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Bunce - Fairy Tales Origins and Meaning - 1878

Bunce - Fairy Tales Origins and Meaning - 1878

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Published by: rogiovanetti on Dec 15, 2009
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Bunce, John Thackray.
Fairy Tales; Their Origin and Meaning with Some Account of Dwellers in Fairyland 
. London:Macmillan and Co., 1878.
Introductory Note
substance of this volume was delivered as a course of Christmas Holiday Lectures, in 1877, at theBirmingham and Midland Institute, of which the author was then the senior Vice-president. It was found thatboth the subject and the matter interested young people; and it was therefore thought that, revised andextended, the Lectures might not prove unacceptable in the form of a Book. The volume does not pretend toscientific method, or to complete treatment of the subject. Its aim is a very modest one: to furnish aninducement rather than a formal introduction to the study of Folk Lore; a study which, when once begun, thereader will pursue, with unflagging interest, in such works as the various writings of Mr. Max-Muller; the"Mythology of the Aryan Nations," by Mr. Cox; Mr. Ralston's "Russian Folk Tales;" Mr. Kelly's "Curiositiesof Indo-European Folk Lore;" the Introduction to Mr. Campbell's "Popular Tales of the West Highlands," andother publications, both English and German, bearing upon the same subject. In the hope that his labour mayserve this purpose, the author ventures to ask for an indulgent rather than a critical reception of this littlevolume.
BIRMINGHAM,September, 1878.
Chapter 1:Origin of Fairy Stories
are going into Fairy Land for a little while, to see what we can find there to amuseand instruct us this Christmas time. Does anybody know the way? There are no maps orguidebooks, and the places we meet with in our workaday world do not seem like thehomes of the Fairies. Yet we have only to put on our Wishing Caps, and we can get intoFairy Land in a moment. The house-walls fade away, the winter sky brightens, the sunshines out, the weather grows warm and pleasant; flowers spring up, great trees cast afriendly shade, streams murmur cheerfully over their pebbly beds, jewelled fruits are tobe had for the trouble of gathering them; invisible hands set out well-covered dinner-tables, brilliant and graceful forms flit in and out across our path, and we all at once findourselves in the midst of a company of dear old friends whom we have known and lovedever since we knew anything. There is Fortunatus with his magic purse, and the square of carpet that carries him anywhere; and Aladdin with his wonderful lamp; and Sindbadwith the diamonds he has picked up in the Valley of Serpents; and the Invisible Prince,who uses the fairy cat to get his dinner for him; and the Sleeping Beauty in the Wood, just awakened by the young Prince, after her long sleep of a hundred years; and Puss inBoots curling his whiskers after having eaten up the ogre who foolishly changed himself into a mouse; and Beauty and the Beast; and the Blue Bird; and Little Red Riding Hood,and Jack the Giant Killer, and Jack and the Bean Stalk; and the Yellow Dwarf; andCinderella and her fairy godmother; and great numbers besides, of whom we haven't timeto say anything now.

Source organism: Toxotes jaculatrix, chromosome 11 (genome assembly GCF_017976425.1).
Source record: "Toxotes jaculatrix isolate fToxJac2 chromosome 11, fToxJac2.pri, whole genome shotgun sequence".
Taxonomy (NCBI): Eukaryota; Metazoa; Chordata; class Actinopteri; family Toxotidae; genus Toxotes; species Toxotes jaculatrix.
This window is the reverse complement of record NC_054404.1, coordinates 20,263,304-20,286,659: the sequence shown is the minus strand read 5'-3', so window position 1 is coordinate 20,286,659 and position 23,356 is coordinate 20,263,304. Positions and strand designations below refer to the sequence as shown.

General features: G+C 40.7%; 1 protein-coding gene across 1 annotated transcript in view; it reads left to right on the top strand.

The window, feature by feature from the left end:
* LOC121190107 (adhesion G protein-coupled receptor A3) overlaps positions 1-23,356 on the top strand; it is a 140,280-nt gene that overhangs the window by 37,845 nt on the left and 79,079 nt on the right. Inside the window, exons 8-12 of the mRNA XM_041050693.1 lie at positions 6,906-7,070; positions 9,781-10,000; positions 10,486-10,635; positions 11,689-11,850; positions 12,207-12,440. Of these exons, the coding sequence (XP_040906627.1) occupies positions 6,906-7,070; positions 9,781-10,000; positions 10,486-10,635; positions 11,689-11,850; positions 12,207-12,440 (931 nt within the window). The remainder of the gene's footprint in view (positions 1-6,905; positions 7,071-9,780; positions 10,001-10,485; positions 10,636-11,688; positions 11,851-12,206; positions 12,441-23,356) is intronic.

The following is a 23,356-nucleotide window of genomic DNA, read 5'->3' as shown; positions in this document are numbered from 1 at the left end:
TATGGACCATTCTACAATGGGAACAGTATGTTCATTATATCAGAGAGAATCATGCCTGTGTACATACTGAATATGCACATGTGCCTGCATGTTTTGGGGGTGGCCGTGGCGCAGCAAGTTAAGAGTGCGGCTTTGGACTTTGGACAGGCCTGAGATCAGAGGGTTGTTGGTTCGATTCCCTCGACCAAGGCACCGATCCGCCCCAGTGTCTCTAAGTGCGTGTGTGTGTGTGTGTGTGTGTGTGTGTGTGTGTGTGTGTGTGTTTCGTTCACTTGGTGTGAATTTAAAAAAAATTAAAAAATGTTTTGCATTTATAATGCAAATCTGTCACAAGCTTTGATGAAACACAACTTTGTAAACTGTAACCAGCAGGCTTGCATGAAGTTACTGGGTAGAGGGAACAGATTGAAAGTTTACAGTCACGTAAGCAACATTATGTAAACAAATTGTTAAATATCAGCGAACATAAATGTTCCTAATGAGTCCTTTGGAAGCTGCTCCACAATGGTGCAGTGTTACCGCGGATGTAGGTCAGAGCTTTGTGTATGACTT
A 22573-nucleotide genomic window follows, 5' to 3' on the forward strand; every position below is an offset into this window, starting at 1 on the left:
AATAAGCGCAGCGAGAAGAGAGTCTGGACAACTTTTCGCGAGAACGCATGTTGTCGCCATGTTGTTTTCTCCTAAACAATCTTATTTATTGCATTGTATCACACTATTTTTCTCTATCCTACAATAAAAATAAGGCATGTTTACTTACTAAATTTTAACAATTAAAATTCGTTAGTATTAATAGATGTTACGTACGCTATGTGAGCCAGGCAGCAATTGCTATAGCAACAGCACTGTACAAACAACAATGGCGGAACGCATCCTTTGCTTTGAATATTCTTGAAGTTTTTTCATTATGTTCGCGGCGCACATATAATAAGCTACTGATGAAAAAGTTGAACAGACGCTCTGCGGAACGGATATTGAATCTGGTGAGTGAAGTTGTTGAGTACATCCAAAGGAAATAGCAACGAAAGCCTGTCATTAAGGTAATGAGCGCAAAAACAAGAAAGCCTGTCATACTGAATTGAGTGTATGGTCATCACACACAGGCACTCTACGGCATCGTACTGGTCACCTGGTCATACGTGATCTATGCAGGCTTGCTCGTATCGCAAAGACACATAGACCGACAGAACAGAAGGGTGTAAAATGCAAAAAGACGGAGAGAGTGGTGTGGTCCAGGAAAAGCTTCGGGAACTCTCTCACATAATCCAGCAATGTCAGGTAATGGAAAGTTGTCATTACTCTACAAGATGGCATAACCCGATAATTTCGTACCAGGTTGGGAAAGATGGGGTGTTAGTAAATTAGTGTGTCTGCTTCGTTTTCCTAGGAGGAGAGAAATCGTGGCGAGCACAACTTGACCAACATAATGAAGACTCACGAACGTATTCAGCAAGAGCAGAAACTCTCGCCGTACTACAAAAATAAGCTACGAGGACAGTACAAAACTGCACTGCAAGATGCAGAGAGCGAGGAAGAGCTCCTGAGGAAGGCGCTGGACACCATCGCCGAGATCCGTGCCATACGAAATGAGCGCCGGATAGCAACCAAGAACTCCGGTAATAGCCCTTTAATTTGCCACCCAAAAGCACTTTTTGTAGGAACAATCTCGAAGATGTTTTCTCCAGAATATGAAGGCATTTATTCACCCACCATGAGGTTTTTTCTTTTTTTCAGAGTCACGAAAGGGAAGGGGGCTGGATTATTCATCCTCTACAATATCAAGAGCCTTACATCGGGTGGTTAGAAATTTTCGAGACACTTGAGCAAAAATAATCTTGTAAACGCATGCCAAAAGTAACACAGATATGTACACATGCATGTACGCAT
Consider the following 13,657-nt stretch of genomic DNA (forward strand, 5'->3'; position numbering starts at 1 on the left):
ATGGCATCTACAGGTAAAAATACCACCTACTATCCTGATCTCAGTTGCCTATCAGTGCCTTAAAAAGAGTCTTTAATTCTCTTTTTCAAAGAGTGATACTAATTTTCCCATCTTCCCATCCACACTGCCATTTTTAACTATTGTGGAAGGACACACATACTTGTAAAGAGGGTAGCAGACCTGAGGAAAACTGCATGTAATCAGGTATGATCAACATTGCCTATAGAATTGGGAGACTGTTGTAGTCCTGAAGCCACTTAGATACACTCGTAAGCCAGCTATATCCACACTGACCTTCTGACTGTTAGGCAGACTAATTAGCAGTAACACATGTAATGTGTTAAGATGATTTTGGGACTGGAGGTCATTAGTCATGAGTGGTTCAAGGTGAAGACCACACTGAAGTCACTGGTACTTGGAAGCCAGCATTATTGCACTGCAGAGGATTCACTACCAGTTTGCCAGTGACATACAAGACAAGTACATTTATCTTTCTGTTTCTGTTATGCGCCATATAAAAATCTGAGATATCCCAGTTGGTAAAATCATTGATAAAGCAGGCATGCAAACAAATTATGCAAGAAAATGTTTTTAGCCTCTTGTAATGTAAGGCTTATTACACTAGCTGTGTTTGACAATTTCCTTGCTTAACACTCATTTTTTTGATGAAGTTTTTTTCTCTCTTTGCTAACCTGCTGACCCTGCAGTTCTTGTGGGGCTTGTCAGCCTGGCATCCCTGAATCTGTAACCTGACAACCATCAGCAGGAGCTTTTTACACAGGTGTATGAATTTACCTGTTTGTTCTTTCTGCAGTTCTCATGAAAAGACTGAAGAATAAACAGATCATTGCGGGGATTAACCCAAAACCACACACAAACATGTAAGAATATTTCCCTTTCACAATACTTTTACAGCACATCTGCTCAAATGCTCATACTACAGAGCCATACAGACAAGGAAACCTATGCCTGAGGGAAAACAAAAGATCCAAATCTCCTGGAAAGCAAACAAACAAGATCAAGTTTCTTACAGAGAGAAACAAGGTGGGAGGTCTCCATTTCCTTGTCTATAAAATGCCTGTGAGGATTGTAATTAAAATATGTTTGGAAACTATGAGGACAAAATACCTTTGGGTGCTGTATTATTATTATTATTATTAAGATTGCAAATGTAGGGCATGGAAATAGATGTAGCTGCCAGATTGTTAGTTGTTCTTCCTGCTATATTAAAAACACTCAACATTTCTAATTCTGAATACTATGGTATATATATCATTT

And when we come to look about us, we see that there are other dwellers in Fairy Land;giants and dwarfs, dragons and griffins, ogres with great white teeth, and wearing seven-leagued boots; and enchanters and magicians, who can change themselves into any formsthey please, and can turn other people into stone. And there are beasts and birds who cantalk, and fishes that come out on dry land, with golden rings in their mouths; and goodmaidens who drop rubies and pearls when they speak, and bad ones out of whose mouthscome all kinds of ugly things. Then there are evil-minded fairies, who always want to bedoing mischief; and there are good fairies, beautifully dressed, and with shining goldenhair and bright blue eyes and jewelled coronets, and with magic wands in their hands,who go about watching the bad fairies, and always come just in time to drive them away,and so prevent them from doing harm-the sort of Fairies you see once a year at thepantomimes, only more beautiful, and more handsomely dressed, and more graceful inshape, and not so fat, and who do not paint their faces, which is a bad thing for anywoman to do, whether fairy or mortal.
Altogether, this Fairy Land that we can make for ourselves in a moment, is a verypleasant and most delightful place, and one which all of us, young and old, may welldesire to get into, even if we have to come back from it sooner than we like. It is just thecountry to suit everybody, for all of us can find in it whatever pleases him best. If he likeswork, there is plenty of adventure; he can climb up mountains of steel, or travel over seasof glass, or engage in single combat with a giant, or dive down into the caves of the littlered dwarfs and bring up their hidden treasures, or mount a horse that goes more swiftlythan the wind, or go off on a long journey to find the water of youth and life, or doanything else that happens to be very dangerous and troublesome. If he doesn't like work,it is again just the place to suit idle people, because it is all Midsummer holidays. I neverheard of a school in Fairy Land, nor of masters with canes or birch rods, nor of impositions and long lessons to be learned when one gets home in the evening. Then theweather is so delightful. It is perpetual sunshine, so that you may lie out in the fields allday without catching cold; and yet it is not too hot, the sunshine being a sort of twilight,in which you see everything, quite clearly, but softly, and with beautiful colours, as if youwere in a delightful dream.

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